JAMES A ECKARDT, Employee
JENNICO 2 INC, Employer
An administrative law judge (ALJ) for the Division of Unemployment Insurance of the Department of Workforce Development issued a decision in this matter. A timely petition for review was filed.
The commission has considered the petition and the positions of the parties, and it has reviewed the evidence submitted to the ALJ. Based on its review, the commission makes the following:
The employee worked for something over two years as a forklift operator for the employer, a cleaning chemical manufacturing business. His last day of work was August 2, 2006 (week 31), when the employer's business closed. He thereafter began a claim for unemployment insurance.
The statutes provide that a claimant is not eligible for benefits unless able to work and available for work. The Wisconsin Administrative code implements the statutes and provides that a claimant will not be considered able to work and available for work if he or she, without good cause, restricts him or herself to less than 50 percent of the full-time opportunities for suitable work in the labor market, if his or her physical condition or uncontrollable circumstances limit him or her to less than 15 percent of the opportunities for suitable work in the labor market, or if he or she, without good cause, fails to participate in an eligibility review interview.
The employee attends a technical college in pursuit of a nursing degree. He is currently taking 10 credits. He is not taking a full-time course load. His classes meet on Mondays, Thursdays and Fridays during first shift hours. The employee was willing to work first shift if he could work around his class schedule. Labor market information in the record indicates that, if the employee was not willing to work first shift, he would be available for 47.83 percent of the suitable work in his labor market. However, the employee in this case was willing to work first-shift hours that did not interfere with his class schedule.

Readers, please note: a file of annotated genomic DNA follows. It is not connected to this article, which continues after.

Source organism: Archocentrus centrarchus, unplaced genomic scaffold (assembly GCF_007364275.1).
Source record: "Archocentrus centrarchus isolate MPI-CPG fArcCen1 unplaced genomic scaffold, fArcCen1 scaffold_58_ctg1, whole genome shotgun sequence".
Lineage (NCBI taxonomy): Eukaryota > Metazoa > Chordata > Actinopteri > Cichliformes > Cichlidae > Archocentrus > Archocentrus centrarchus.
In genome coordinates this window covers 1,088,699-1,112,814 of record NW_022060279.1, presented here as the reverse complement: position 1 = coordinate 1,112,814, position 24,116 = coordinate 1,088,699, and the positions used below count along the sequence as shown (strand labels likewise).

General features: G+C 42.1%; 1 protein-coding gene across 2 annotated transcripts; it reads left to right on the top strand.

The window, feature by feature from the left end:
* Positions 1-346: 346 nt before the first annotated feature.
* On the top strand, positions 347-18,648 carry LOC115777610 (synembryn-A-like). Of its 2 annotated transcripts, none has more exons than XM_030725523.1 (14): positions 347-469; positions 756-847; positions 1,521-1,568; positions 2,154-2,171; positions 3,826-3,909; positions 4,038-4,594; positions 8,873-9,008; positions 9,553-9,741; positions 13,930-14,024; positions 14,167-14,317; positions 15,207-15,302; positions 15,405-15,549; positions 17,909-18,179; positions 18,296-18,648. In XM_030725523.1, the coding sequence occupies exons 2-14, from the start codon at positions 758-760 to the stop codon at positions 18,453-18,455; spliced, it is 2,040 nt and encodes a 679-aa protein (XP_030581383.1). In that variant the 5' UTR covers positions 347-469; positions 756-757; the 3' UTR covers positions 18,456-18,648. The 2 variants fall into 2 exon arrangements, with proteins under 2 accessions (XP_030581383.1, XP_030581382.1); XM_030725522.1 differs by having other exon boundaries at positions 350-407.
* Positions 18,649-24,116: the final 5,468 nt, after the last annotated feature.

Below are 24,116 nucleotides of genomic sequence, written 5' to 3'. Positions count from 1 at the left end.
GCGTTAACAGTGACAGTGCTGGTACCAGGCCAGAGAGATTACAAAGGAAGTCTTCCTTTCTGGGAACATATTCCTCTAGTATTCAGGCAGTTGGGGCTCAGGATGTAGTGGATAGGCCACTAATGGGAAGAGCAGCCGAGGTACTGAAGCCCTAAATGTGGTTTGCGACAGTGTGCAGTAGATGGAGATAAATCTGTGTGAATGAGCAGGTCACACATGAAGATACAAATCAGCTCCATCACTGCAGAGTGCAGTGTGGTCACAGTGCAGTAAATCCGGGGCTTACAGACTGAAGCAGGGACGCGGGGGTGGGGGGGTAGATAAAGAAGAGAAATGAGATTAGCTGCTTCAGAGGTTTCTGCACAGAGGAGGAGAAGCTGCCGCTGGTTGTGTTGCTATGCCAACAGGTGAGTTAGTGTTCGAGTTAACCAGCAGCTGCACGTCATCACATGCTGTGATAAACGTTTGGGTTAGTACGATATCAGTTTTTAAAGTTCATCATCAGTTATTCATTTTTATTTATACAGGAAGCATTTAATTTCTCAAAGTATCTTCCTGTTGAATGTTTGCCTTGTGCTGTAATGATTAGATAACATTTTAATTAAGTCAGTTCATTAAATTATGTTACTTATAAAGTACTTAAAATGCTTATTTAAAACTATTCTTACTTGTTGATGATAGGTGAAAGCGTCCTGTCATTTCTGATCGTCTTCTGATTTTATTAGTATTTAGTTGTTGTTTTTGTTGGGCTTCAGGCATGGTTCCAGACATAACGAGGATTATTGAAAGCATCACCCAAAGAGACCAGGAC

The employee remains able to work and available for work under the same conditions that he previously worked in. At the time of the hearing the employee, who had been unemployed for about six weeks, had accepted a job as a nurse's aide. He also had a job offer that involved days, overnights and weekends, but had decided to accept the first job. The commission further notes that the employee has experience in food preparation. He also worked in restaurants, hotels, grocery stores, and country clubs, as wait staff and bartender. The employee also worked as a certified nursing assistant and worked for a few years driving a forklift at a home improvement products store. The commission notes that many of these jobs have work available on second or third shift. In addition, restaurant staff often works split shifts, so that the employee could work some first-shift hours, and that bartending work tends to occur mainly on the second shift. Further, he had worked for the employer while going to school and was laid off from the employer for reasons not related to his school attendance. The commission therefore concludes that the employee was, in spite of his controllable work restrictions, available for more than 50 percent of the suitable work in his labor market.
The commission therefore finds that as of week 35 of 2006, the employee was able to work and available for work, within the meaning of Wis. Stat. § 108.04(2)(a) and chapter DWD 128 of the Wisconsin Administrative Code.
The decision of the administrative law judge is reversed. Accordingly, the employee is eligible for benefits beginning in week 35 of 2006, if otherwise qualified.
Dated and mailed November 10, 2006
eckarja . urr : 145 : 4 AA 205
/s/ James T. Flynn, Chairman
/s/ David B. Falstad, Commissioner
/s/ Robert Glaser, Commissioner
The commission did not discuss witness credibility and demeanor with the ALJ who held the hearing. The commission notes that the employee testified that he was taking 10 credits, not 12 credits, as found by the ALJ. For the reasons stated in its decision, the commission reverses the ALJ's decision as a matter of law.
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